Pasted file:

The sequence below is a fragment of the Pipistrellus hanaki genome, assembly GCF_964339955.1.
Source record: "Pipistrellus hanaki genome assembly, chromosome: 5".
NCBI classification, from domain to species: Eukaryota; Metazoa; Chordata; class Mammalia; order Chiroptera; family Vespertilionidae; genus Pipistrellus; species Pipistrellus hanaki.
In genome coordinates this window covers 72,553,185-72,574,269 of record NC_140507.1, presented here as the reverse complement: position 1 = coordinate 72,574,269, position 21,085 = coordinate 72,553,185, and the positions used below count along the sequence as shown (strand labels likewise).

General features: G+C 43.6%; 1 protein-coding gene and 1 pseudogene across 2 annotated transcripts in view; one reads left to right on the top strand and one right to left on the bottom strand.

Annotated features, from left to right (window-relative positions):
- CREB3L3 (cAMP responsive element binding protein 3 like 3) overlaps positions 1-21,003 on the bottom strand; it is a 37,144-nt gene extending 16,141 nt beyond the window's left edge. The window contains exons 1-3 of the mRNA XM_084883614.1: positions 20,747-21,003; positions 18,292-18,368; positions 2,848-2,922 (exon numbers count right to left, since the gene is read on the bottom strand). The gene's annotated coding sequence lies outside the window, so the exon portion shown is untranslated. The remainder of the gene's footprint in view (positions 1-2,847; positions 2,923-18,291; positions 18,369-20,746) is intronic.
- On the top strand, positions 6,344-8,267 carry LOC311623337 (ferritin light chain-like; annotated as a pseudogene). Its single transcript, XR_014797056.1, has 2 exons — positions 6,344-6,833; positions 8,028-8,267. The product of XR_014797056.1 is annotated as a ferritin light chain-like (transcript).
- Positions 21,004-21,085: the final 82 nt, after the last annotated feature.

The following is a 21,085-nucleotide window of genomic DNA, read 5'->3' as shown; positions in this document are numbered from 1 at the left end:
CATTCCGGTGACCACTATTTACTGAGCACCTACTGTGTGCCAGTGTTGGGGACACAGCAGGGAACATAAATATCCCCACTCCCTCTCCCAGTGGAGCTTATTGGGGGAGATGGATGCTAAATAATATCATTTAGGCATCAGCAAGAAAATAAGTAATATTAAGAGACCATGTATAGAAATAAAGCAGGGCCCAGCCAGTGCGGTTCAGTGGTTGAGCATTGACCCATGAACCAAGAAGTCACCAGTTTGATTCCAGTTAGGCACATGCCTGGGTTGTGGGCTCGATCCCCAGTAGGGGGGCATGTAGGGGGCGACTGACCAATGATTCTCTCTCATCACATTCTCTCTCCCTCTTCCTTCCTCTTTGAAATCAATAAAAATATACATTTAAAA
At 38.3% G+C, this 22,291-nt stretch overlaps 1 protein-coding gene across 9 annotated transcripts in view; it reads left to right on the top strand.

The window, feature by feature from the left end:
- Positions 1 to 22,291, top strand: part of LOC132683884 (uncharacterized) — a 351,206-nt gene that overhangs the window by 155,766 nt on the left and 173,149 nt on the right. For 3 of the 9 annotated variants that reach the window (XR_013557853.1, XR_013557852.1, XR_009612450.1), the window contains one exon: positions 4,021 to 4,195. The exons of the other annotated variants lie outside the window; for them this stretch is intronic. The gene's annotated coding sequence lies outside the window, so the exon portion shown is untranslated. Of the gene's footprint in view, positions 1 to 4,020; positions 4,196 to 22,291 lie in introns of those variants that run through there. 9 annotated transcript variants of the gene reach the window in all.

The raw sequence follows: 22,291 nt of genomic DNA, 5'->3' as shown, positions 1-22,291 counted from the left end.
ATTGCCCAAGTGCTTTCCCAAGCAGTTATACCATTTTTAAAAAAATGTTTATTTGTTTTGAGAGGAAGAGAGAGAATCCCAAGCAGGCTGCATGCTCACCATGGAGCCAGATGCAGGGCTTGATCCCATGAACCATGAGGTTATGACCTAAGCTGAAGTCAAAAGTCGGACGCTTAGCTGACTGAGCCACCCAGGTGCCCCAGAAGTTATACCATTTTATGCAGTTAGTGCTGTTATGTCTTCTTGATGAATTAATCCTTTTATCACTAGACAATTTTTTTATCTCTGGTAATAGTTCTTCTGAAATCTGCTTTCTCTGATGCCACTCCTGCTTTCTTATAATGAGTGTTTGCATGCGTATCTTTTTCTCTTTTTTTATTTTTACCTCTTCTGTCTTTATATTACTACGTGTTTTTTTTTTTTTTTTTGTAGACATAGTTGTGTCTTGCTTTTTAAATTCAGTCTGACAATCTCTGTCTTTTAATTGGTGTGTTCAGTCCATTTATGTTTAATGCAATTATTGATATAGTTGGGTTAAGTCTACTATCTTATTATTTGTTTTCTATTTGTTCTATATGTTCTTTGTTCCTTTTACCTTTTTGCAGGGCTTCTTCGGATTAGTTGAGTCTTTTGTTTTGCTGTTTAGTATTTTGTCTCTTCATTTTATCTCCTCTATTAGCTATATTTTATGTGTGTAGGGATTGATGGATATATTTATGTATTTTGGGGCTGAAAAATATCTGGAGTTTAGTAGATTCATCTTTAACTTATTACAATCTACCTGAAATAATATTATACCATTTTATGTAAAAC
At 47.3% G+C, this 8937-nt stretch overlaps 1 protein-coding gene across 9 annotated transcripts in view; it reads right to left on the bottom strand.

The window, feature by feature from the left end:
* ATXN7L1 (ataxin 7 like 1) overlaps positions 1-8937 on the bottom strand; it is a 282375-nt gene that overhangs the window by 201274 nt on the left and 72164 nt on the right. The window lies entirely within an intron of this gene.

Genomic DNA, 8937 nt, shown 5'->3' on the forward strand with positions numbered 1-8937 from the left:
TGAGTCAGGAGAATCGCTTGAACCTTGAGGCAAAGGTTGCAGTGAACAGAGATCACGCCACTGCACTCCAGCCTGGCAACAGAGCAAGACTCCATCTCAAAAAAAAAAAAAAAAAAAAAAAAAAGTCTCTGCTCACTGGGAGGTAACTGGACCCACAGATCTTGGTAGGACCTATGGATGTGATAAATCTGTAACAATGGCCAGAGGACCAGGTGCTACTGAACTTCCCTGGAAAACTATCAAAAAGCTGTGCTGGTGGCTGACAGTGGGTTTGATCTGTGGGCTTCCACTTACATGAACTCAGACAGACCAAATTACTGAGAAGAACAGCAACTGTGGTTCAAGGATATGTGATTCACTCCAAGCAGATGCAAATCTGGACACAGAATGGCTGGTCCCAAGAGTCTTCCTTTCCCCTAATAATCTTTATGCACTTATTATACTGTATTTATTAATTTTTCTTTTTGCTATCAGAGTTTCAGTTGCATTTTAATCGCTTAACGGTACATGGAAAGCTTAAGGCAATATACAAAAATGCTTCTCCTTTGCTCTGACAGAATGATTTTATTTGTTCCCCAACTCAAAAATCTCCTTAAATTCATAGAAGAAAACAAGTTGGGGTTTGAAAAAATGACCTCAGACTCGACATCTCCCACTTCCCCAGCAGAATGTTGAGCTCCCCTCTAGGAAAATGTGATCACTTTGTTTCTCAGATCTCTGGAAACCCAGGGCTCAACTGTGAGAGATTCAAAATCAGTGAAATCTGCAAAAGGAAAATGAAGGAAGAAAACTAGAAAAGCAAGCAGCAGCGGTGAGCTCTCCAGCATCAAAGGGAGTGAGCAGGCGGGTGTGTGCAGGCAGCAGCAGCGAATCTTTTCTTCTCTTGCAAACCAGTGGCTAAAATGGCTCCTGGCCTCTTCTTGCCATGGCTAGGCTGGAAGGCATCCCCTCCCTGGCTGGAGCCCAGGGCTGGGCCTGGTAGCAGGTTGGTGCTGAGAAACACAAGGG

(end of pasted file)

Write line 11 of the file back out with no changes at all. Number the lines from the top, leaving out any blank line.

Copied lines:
CATTCCGGTGACCACTATTTACTGAGCACCTACTGTGTGCCAGTGTTGGGGACACAGCAGGGAACATAAATATCCCCACTCCCTCTCCCAGTGGAGCTTATTGGGGGAGATGGATGCTAAATAATATCATTTAGGCATCAGCAAGAAAATAAGTAATATTAAGAGACCATGTATAGAAATAAAGCAGGGCCCAGCCAGTGCGGTTCAGTGGTTGAGCATTGACCCATGAACCAAGAAGTCACCAGTTTGATTCCAGTTAGGCACATGCCTGGGTTGTGGGCTCGATCCCCAGTAGGGGGGCATGTAGGGGGCGACTGACCAATGATTCTCTCTCATCACATTCTCTCTCCCTCTTCCTTCCTCTTTGAAATCAATAAAAATATACATTTAAAA